The decision to hold off on the anticipated 70-plane purchase will save Canberra $1.6 billion over the next four years, according to reports in the Australian press.
That delay will create a fighter gap in the Australian air force, according to Smith. Military officials plan fill that gap with additional buys of Boeing's F/A-18 Super Hornet.
Buying the F/A-18 is the "logical option" given the Australian air force consists mostly older models of the American-built fighter, according to Smith.
Canaberra's decision on the JSF comes less than a month after another key U.S. ally on the program was forced to throttle back their involvement on the F-35.
In April, Canadian Prime Minister Stephen Harper has blocked the Ministry of Defense from spending any more money on the country's version of the fighter.
Harper has also revoked the MOD's authority to buy any other weapon systems until government officials complete their inquiry over the Canadian military's handling of the F-35 program.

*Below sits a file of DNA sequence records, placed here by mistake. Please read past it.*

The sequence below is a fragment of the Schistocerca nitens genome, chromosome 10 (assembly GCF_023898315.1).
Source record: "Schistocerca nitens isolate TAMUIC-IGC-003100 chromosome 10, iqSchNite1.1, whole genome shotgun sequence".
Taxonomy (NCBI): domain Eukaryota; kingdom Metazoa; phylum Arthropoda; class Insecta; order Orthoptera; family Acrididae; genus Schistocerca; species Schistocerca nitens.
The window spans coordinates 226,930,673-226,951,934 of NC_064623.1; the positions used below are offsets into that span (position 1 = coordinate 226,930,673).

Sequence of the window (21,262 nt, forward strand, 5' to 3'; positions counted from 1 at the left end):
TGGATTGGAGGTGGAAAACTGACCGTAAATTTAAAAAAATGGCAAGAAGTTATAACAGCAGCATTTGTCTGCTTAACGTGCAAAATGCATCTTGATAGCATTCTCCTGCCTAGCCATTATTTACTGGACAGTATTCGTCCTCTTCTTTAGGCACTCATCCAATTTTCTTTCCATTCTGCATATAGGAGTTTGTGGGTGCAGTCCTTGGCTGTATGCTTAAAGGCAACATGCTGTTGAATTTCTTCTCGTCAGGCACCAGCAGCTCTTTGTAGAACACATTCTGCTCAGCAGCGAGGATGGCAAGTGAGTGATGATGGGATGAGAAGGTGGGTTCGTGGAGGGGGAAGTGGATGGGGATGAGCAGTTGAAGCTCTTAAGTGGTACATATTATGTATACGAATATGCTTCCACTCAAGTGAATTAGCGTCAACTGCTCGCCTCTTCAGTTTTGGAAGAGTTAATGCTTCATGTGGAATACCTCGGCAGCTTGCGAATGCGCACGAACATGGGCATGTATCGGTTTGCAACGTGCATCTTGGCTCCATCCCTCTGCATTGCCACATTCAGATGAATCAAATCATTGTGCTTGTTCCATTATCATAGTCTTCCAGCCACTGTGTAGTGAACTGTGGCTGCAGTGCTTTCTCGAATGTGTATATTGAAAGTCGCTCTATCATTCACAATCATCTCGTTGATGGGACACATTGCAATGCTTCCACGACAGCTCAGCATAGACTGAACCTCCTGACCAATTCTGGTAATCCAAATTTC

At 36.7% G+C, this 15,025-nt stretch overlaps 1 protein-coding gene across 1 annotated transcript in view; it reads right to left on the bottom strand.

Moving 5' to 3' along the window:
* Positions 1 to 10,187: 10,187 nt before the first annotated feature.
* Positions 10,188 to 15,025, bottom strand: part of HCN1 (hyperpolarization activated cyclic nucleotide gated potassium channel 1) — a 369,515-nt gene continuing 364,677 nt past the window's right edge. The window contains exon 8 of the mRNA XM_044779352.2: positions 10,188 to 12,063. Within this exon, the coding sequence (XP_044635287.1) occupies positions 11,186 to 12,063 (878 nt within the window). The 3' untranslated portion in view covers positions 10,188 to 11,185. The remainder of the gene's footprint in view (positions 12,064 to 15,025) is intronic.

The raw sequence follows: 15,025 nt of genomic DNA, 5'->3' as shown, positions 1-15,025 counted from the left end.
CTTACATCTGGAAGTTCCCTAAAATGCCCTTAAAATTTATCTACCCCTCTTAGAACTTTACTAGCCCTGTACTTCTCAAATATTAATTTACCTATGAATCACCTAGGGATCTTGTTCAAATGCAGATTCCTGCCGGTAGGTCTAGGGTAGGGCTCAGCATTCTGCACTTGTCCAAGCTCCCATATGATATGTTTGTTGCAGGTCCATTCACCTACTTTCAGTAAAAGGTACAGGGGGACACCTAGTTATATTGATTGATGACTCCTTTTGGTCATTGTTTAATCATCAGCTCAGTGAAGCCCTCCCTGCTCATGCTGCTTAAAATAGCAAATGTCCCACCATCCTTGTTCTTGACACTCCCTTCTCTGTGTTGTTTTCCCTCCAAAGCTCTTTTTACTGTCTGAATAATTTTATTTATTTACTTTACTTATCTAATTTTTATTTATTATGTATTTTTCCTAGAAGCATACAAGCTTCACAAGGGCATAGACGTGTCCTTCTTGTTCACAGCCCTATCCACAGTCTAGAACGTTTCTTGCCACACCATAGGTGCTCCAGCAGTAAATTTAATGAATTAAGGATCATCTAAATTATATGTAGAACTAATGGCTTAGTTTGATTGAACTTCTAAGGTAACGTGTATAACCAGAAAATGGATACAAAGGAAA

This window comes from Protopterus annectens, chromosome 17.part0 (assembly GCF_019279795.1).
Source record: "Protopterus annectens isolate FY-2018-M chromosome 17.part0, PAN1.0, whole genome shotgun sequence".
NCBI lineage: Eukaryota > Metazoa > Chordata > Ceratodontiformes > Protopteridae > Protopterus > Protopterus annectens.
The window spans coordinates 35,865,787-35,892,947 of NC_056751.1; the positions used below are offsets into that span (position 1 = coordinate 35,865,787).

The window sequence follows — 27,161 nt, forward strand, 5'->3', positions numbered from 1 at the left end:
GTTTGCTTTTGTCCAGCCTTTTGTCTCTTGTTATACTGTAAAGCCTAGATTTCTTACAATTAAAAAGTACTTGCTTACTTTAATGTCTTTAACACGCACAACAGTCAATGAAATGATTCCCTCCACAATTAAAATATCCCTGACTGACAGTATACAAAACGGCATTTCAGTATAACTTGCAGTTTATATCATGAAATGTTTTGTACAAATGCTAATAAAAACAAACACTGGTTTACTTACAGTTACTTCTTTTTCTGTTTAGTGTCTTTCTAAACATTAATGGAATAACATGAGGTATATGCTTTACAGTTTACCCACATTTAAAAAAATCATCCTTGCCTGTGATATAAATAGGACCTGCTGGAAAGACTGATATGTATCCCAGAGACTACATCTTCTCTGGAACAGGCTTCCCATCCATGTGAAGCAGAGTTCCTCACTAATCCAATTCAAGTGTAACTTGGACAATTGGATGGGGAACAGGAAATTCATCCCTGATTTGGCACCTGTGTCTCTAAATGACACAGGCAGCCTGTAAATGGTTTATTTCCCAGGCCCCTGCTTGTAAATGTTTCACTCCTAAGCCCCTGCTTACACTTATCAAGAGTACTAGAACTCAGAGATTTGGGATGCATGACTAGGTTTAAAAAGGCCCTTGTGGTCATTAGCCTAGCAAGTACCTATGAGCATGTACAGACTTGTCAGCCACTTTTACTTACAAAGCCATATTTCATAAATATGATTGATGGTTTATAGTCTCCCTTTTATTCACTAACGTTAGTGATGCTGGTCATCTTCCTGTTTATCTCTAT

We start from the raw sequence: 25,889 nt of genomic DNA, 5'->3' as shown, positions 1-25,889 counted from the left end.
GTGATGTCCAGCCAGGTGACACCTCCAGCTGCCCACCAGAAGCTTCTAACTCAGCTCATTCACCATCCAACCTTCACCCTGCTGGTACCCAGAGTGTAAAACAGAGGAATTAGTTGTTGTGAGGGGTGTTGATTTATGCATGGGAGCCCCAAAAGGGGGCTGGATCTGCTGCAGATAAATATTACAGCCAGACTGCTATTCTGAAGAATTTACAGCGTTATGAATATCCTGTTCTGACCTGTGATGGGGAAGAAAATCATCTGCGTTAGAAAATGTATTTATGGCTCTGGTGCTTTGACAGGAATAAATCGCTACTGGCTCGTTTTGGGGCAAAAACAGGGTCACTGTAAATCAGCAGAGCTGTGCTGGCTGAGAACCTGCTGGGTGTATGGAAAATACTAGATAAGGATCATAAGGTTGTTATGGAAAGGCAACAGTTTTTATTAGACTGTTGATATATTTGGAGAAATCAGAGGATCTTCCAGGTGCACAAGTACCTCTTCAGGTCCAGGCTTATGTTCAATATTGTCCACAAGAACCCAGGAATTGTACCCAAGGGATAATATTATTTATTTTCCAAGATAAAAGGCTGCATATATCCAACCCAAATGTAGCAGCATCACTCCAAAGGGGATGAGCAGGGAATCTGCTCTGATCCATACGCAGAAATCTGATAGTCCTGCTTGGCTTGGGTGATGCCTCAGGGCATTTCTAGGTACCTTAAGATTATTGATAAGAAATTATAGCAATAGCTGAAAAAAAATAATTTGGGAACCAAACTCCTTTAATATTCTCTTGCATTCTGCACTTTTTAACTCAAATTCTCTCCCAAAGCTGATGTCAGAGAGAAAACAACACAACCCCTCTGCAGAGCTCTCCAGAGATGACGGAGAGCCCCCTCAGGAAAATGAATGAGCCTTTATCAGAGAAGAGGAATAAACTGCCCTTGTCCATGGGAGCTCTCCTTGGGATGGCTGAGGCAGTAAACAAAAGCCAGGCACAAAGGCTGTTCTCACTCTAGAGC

A damning report issued by Canada's Auditor-General that month alleged that defense officials failed to inform top government decision makers "of the problems and associated risks" of buying the F-35.
Defense leaders also intentionally sugar-coated cost analysis of the fighter, which is slated to replace Canada's fleet of F-18 fighters, according to the report.
Canada had planned to buy 65 new F-35s over the course of the next several years. Canada, Australia and the United Kingdom have all been seen as the strongest members of the nine-country JSF international consortium.
Italy, the Netherlands, Turkey, Denmark and Norway round out the nine-member coalition. Israel and Singapore also plan to buy the F-35, but are not considered part of the original nine.
Severe defense spending cuts in the United Kingdom already have London throttling back its planned purchases of the F-35.
The current fiscal crisis sweeping over the European Union has only added more doubt as to whether the JSF coalition can remain intact.
But Air Force Secretary Michael Donley told reporters on April 5 that the JSF international remained strong, despite recent events.
Dealing with the ongoing fiscal issues within the coalition, while trying to get the U.S. fleet of F-35s flying is just "part of what managing an international program is all about," Donley said at the time.